Garfield County holding off on initiative to fund energy projects

John Colson
Glenwood Springs correspondent
Aspen, CO Colorado

GLENWOOD SPRINGS ” Garfield County’s elected leaders are not quite ready to take a pioneering role in the use of the county’s bonding authority to set up a fund for energy efficiency upgrades to homes and businesses.

Instead, according to assistant county attorney Carolyn Dahlgren, the Board of County Commissioners wants to monitor the performance of a pilot program in Boulder County, rather than rush to put together a ballot question for November asking voters to authorize the idea.

“The Board of County Commissioners essentially say, let Boulder finish being the guinea pig,” said Dahlgren at a presentation before the Garfield County New Energy Communities Initiative, held Wednesday at the county administration building.

Ann Livingston, sustainability coordinator for Boulder County, was at the NECI meeting to describe the experience of her county, which last year formed a countywide improvements district for the financing of renewable-energy and energy-efficiency upgrades to homes and businesses.

The initiative was made possible by a state law passed in 2008, permitting local governments to set up such districts. That law, HB 1350, was in turn modeled after a similar concept that originated in Berkeley, Calif.

Private property owners within Boulder County’s new district may borrow from $40 million in bond proceeds, to pay for part of the costs of energy -efficiency and renewable-energy improvements to their property, and pay back the loans over a period of up to 20 years. The payments are added to their property tax bills.

The enabling legislation and ordinances identify it as an “opt-in” program, meaning that property owners who do not borrow from the loan fund do not pay any additional taxes as a result of the program.

Dahlgren said she and other county officials have been talking with prospective bond counsel about the idea, and noted that the bond market is not exactly robust in the current national and international economic slump.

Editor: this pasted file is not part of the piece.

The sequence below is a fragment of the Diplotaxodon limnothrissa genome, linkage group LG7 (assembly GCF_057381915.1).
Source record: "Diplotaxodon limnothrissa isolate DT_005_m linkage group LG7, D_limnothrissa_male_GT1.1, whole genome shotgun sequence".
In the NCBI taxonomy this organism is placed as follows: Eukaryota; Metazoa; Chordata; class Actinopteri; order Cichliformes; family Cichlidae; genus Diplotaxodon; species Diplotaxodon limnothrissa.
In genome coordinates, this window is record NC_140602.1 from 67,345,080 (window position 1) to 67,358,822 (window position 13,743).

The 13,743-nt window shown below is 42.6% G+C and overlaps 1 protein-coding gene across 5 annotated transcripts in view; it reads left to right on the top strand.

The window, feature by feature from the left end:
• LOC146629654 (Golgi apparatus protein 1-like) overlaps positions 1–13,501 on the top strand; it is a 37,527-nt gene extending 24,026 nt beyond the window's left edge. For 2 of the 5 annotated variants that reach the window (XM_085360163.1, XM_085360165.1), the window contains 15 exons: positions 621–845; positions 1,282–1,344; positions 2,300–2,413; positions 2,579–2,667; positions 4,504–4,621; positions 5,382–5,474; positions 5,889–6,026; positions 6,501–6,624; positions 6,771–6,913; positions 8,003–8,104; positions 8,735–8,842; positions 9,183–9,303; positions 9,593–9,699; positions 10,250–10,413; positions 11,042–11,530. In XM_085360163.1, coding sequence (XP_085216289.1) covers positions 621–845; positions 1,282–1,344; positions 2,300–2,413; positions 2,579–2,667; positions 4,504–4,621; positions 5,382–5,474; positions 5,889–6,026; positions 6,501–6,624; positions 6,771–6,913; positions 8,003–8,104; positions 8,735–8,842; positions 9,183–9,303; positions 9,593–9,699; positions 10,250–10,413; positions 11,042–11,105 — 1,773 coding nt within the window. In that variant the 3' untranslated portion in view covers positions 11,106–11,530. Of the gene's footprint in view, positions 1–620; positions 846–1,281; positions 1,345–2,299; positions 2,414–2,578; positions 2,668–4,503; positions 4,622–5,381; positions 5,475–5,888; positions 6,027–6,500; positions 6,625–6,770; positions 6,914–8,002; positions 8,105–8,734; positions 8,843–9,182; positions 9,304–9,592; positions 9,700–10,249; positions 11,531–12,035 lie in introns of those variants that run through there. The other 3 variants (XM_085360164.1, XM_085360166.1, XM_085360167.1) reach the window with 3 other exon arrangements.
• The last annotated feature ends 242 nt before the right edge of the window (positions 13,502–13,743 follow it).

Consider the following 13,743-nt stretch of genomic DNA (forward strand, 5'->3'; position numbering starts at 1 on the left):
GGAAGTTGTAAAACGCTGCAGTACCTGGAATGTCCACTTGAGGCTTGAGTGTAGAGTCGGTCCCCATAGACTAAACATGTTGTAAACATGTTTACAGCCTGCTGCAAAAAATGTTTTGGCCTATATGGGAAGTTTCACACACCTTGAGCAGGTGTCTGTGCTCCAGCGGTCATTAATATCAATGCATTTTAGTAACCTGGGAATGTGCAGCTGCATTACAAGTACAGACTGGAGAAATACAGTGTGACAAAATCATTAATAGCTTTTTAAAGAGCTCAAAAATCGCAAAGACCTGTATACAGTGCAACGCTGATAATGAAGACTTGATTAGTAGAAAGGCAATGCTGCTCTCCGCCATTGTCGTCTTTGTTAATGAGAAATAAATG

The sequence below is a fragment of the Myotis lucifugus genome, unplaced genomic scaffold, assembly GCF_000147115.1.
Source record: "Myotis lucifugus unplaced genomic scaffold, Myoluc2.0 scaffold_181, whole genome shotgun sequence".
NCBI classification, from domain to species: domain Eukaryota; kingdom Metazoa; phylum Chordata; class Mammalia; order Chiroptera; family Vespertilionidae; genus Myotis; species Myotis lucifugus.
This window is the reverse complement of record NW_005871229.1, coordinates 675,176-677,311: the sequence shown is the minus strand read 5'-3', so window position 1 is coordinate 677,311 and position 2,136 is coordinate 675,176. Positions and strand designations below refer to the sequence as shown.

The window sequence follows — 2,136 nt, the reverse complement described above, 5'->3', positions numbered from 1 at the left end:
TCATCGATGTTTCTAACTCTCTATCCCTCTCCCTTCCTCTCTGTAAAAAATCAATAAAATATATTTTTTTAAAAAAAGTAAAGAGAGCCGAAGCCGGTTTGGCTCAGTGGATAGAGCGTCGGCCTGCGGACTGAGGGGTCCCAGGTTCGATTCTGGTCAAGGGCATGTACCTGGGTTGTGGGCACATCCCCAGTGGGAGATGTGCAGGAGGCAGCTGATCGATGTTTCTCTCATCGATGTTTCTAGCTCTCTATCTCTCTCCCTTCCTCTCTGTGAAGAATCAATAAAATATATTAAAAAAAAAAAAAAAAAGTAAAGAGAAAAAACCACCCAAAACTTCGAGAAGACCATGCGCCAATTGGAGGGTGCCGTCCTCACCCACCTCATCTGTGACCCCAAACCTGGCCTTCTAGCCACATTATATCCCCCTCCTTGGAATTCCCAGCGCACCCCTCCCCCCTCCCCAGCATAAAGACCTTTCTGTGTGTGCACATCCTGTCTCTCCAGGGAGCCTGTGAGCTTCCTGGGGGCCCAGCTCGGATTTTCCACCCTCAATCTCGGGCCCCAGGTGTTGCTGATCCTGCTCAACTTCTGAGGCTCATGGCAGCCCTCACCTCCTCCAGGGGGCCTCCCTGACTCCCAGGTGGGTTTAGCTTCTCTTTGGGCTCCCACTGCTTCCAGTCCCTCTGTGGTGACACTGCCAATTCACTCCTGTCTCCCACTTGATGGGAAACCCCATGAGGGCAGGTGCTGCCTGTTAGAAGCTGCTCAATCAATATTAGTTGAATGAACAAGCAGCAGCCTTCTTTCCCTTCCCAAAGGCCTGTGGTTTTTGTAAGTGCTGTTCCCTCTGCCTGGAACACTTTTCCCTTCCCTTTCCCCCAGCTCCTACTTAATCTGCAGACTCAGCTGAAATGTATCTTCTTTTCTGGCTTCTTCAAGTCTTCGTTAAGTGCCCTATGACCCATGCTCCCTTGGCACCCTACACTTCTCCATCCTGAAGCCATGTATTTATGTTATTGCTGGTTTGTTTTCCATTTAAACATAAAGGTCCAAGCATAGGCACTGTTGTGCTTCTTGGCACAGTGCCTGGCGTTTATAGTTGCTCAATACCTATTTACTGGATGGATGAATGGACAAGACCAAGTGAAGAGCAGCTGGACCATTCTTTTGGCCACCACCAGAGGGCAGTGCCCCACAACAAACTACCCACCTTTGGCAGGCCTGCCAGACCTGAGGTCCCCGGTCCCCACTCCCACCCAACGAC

Plus, she said, potential buyers of the bonds are typically cautious about new, relatively untried programs.

“This is a new fish in the sea,” Dahlgren said. “Nobody knows how they [the bonds to fund the loans] are going to sell.”

She and County Manager Ed Green said the county commissioners indicated an interest in conducting a “needs survey” of county residents, to determine what kind of interest there is in the idea and what specific improvements people might like to make to their properties. This, she said, would lead to a better understanding of “the overall loan amount” that the county might ultimately be looking at.

Dahlgren also said that Garfield County is not likely to have much interest in putting up general fund revenues to help get the program off the ground, as Boulder County did.

Livingston said the Boulder County Commissioners, whom have identified sustainability as one of their top three governmental priorities, agreed to put up $400,000 in public funds as a way to help allay some of the costs associated with both the issuance of the bonds and the repayment schedule of the bonds. The idea, she said, was to reduce the costs to the users of the fund.

According to Dahlgren, Garfield County commissioners were not opposed to the concept, and might be open to asking voters to weigh in on the idea in 2010.